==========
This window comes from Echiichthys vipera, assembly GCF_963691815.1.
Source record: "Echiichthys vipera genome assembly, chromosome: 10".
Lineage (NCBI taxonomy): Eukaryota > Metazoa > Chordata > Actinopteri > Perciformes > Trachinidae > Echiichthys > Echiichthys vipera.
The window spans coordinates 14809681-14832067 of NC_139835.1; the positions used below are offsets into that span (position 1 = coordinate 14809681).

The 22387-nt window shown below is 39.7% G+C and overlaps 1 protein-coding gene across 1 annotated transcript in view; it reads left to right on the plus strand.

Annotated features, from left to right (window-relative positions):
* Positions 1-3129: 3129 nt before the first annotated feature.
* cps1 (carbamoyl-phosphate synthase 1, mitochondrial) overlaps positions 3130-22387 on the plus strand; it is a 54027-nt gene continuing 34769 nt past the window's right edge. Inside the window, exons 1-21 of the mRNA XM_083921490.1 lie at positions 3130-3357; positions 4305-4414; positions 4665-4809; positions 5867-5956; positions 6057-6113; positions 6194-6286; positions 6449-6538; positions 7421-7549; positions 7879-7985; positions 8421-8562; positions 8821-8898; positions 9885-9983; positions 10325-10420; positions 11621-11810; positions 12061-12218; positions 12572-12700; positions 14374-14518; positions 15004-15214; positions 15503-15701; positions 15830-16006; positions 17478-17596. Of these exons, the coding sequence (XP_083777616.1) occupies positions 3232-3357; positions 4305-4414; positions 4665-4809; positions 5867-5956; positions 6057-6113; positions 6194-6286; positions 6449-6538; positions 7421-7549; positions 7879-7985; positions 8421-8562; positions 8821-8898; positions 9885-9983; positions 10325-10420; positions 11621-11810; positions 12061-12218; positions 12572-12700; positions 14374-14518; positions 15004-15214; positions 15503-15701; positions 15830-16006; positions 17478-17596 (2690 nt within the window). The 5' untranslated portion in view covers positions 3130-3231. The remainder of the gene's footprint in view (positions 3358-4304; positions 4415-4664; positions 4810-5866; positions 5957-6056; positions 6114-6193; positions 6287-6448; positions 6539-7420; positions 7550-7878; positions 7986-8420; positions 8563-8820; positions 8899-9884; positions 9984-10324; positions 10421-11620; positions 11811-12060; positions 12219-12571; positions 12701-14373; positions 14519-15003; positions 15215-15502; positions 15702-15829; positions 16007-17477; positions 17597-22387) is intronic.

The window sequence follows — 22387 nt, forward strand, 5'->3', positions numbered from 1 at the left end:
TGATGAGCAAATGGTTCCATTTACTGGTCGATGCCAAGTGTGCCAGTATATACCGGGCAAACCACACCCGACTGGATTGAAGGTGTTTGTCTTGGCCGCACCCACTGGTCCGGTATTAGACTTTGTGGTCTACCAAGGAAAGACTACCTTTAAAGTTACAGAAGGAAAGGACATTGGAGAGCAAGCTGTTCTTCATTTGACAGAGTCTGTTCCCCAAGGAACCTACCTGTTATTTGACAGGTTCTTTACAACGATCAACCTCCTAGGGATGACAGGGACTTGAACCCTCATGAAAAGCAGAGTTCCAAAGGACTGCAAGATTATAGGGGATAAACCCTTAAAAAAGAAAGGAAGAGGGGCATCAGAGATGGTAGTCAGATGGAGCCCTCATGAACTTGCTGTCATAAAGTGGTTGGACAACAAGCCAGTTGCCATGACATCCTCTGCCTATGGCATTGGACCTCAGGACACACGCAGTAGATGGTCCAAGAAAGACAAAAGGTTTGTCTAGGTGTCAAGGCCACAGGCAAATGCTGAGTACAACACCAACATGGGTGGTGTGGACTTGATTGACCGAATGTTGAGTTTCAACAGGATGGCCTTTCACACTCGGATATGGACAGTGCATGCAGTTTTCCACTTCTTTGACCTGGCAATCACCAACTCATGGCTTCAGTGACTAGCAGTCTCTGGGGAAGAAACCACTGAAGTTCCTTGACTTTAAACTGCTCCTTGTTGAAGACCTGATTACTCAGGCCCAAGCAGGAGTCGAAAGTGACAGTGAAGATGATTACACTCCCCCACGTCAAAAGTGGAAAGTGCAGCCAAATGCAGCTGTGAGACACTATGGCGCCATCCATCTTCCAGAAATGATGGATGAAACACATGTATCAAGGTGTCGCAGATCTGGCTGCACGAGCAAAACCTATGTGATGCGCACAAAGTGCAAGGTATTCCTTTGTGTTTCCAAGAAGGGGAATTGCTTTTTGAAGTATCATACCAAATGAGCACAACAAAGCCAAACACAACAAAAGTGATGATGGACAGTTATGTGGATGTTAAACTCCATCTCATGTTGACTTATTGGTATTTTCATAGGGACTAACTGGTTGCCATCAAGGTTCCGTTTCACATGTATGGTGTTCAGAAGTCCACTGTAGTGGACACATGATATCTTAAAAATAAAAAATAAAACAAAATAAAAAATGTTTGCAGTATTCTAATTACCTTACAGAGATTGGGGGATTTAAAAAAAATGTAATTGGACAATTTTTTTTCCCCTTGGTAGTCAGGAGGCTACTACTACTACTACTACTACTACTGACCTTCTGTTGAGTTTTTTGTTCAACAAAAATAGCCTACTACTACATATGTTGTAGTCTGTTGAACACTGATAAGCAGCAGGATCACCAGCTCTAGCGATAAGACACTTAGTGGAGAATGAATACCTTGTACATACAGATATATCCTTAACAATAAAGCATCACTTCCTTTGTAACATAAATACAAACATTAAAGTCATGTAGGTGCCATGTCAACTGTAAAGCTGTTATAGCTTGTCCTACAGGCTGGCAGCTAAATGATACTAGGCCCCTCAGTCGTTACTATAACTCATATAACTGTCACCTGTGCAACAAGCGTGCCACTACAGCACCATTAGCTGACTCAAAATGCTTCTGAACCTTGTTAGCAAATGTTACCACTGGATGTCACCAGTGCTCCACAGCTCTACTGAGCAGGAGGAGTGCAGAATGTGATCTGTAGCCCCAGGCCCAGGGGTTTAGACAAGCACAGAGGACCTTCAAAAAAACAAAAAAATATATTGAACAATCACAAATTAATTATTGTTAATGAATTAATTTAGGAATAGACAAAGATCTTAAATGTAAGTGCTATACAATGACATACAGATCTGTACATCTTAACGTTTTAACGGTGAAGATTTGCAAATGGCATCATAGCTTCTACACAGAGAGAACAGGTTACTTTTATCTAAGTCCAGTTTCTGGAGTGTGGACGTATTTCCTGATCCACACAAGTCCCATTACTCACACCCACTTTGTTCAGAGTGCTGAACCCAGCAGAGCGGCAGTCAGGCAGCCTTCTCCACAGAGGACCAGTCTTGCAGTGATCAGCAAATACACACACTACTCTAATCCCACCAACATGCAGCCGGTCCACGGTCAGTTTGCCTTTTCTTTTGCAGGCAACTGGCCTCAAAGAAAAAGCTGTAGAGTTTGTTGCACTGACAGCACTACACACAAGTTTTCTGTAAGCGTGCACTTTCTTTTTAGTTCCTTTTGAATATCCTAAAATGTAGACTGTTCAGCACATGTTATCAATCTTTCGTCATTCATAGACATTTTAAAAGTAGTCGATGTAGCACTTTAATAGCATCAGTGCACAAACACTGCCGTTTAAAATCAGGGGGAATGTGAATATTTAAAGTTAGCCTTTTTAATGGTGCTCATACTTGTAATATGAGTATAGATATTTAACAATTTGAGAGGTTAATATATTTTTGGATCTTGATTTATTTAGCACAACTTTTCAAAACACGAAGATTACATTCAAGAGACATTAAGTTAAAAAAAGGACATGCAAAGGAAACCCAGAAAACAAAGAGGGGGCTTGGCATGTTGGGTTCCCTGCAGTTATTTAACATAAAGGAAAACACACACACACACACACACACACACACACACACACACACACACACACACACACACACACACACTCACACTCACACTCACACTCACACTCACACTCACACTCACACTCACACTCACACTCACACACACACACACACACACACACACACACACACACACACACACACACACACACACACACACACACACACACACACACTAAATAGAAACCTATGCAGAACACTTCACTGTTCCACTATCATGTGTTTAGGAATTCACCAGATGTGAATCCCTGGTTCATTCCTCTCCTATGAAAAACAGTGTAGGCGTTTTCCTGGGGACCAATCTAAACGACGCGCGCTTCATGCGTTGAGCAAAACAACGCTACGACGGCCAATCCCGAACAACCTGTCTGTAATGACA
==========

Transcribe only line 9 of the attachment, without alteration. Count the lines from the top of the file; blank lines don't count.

The window sequence follows — 22387 nt, forward strand, 5'->3', positions numbered from 1 at the left end: